Our 10-week Salon Series (a true Pilates of the Mind!) will take place online this fall, starting the week of October 15 and ending the week of December 18. It will focus on the following theme:
Identity & Justice: Who are We as a Nation, and What Makes a Nation?
The crisis of Covid-19 sent global shock waves across nations that fundamentally altered and redefined the meaning of health, safety and freedom. By laying bare unresolved injuries from the past and exposing major fault lines in national solidarity and social cohesiveness, the rippling effects of Covid-19 have intensified national conversations about: national identity, freedom of speech, and symbols of public remembrance; the contested role of governments and the rule of law; the meaning of protection through law enforcement, the use of force and digital surveillance as well as the role of social contracts to address and counter disenfranchisement.
Using the lenses of freedom of expression, electoral systems, racial, gender and socio-economic identities, and criminal justice to name a few, we will leverage cross-cultural comparisons as effective protocols to carve “safe and brave space” and trace how varying responses to the virus have revealed different conceptions of nation and governance. Themes of discussion will include:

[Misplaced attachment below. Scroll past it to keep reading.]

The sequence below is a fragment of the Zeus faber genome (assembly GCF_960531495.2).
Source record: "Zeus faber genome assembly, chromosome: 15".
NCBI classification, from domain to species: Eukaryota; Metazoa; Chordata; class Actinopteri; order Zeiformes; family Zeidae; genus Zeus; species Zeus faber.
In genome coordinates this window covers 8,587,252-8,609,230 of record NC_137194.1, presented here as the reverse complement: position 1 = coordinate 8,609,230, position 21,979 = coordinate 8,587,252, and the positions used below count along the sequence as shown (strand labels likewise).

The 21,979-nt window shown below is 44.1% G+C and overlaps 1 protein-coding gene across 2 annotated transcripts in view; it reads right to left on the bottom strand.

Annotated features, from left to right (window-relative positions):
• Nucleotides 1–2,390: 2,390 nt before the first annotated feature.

Gender and Politics: New Zealand’s handling of Covid-19; the case for US presidential and vice-presidential female candidates; the French model of gender Parité
How relevant and exportable is the concept of “white privilege” to address post-colonial and post-slavery legacies within and outside the US?
Can material reparations be a substitute for a broader framework of restorative justice?
US electoral system in comparative perspectives: the resilience of disenfranchisement
African American and homosexual exiles in Paris from Gertrude Stein to Genêt, Langston Hugues, Richard Wright, James Baldwin and Ta-Nehisi Coates
Identity & freedom of speech: French Algerian Kamel Daoud and Paris-based African-American Thomas Chatterton’s (author of Unlearning Race) critique of “Cancel Culture”
First Amendment conundrum: protecting the speech that we hate or protecting hate speech?
Truth, trust, faith & facts and the fight against Covid-19: suspicion versus rational doubt
Law enforcement versus the rule of law: How to tame violence in America?
Class materials will include an interdisciplinary selection of hot-off-the press publications, films and documentaries as well as essential literary, artistic and scholarly references.
Our Salon Series values multiple perspectives and upholds the historical tradition of disenfranchised and oppressed groups (women, African-Americans and homosexuals) who engaged in the life of the mind to fight for social recognition and universal rights. It fulfills the threefold mission of the Culture & Language Institute: Open the mind; Transcend Prejudice; Better Understand One’s Culture through Appreciating Others.
Fees and Class Size
$550 for all participants for a 10-week cycle
Class size is limited to 20 students, and a minimum of four students is required for the class to be offered.